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Building an Arduino controlled pump

Updated on May 8, 2013

This tutorial explains how to control a pump with an Arduino board. It covers building the container and making a capable circuit that controls the pump. The code is also provided and explained.

You will need:

  • An Arduino Board, for this tutorial I will use a breadboard implementation.
  • IRF530 transistor (or equivalent).
  • 9V voltage source.
  • 1N4004 diode.
  • 3.3k resistor.
  • A breadboard.
  • Power Jack
  • A pump motor (you may get one in car supply stores).
  • A plastic container (soda bottle).
  • A hose.*
  • Sealing glue.
  • Circuit soldering equipment.
  • Wires.

The materials are shown to the right.

*Note: This hose must be small to fit in the small nozzle of the pump.

Full picture of the implementation.
Full picture of the implementation.

Procedure

The above picture shows the complete implementation of the arrangement. This implementation is divided into three parts which connect to each other.

  1. Make the pump container.
  2. Build the circuit.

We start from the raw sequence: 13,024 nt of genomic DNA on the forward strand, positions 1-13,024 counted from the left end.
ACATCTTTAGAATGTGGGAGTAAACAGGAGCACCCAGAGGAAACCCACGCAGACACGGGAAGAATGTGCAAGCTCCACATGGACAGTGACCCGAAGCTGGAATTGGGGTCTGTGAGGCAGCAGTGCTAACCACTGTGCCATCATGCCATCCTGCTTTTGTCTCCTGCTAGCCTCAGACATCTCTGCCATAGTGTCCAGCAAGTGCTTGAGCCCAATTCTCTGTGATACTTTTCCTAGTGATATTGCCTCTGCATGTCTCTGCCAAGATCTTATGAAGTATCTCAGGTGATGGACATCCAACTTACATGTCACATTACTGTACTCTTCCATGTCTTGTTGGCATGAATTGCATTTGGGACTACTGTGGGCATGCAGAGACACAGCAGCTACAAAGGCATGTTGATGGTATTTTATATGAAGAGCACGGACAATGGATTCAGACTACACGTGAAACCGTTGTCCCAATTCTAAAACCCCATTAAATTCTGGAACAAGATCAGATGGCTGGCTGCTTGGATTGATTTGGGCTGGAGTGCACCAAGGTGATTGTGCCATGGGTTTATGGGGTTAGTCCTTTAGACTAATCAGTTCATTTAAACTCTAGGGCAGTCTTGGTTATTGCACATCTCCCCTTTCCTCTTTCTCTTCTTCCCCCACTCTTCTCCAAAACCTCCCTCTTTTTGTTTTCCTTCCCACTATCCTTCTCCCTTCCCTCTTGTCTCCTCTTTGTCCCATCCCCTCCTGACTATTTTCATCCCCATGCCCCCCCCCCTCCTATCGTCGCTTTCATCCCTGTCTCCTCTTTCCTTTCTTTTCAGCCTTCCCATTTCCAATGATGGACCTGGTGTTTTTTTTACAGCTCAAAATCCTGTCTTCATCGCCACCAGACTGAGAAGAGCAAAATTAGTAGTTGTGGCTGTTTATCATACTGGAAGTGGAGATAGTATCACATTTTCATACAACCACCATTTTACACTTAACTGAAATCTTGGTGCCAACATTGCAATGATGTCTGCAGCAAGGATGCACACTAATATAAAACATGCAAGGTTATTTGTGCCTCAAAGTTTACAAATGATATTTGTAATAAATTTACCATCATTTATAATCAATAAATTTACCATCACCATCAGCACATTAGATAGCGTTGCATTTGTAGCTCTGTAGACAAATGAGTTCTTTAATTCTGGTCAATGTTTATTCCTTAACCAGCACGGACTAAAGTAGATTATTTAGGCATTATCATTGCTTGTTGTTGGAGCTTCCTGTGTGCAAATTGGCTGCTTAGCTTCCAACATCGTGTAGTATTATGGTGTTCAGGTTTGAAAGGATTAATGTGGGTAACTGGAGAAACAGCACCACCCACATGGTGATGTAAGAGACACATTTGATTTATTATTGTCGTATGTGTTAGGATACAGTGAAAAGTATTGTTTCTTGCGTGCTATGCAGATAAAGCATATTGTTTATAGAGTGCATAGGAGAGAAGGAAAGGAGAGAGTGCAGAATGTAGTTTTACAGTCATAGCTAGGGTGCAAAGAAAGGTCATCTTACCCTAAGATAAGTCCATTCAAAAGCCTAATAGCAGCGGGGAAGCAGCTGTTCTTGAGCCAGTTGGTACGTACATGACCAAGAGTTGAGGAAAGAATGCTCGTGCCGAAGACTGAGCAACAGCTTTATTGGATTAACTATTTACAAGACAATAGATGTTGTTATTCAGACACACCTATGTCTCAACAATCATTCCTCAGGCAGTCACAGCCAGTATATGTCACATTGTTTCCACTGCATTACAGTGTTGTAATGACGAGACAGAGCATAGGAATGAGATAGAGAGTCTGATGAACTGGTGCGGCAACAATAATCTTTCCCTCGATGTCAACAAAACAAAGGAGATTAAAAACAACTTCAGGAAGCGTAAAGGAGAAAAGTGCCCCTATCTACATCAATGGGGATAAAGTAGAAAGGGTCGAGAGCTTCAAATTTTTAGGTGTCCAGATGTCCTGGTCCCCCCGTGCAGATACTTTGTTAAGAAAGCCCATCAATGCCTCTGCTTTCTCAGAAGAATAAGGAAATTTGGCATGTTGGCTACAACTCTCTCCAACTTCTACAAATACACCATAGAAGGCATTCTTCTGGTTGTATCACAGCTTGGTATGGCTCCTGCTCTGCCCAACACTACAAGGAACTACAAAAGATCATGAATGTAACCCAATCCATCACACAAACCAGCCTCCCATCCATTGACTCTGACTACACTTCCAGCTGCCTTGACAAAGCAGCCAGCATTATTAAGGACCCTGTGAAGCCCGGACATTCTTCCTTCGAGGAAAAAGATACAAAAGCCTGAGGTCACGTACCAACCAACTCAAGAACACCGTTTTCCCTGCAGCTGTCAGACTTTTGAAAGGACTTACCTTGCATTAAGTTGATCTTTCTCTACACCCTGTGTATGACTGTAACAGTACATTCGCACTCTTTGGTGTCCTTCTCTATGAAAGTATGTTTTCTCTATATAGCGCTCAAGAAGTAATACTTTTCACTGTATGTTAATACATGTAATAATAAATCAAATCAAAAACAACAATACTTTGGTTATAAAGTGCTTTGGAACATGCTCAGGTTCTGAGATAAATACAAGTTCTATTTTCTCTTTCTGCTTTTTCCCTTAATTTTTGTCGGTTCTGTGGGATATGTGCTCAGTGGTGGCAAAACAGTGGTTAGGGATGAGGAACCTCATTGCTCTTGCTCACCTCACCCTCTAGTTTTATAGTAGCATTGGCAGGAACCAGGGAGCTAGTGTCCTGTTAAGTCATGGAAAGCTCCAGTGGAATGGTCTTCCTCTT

3. Write the code.

1N4004 soldered to the terminals of a pump.
1N4004 soldered to the terminals of a pump.

Make the pump container

  1. Take the bottle and make two holes. One must be large enough to fit the large nozzle of the pump. The other must be small to fit the hose.
  2. Take the hose and glue it directly to the small nozzle of the pump. Make sure to seal it tight, or you will have water leakage.
  3. Now solder the 1N4004 diode to the pump terminals. Pump motors accept DC current so there is no polarity involved. The diode will make sure the current doesn't flow back and damage the circuit or the motor. Take notice of the connection as you make it, the negative side of the diode (the one with the bar) should be connected to the positive terminal of the pump. Positive terminals are usually marked with a red wire.
  4. Glue the large end of the pump (this is the fluid intake end) and glue it tightly to the large hole of the container. There must be a free end of the hose, glue that one to the small hole of the container.

The final product should look like the picture below.

Picture of the finished container.
Picture of the finished container.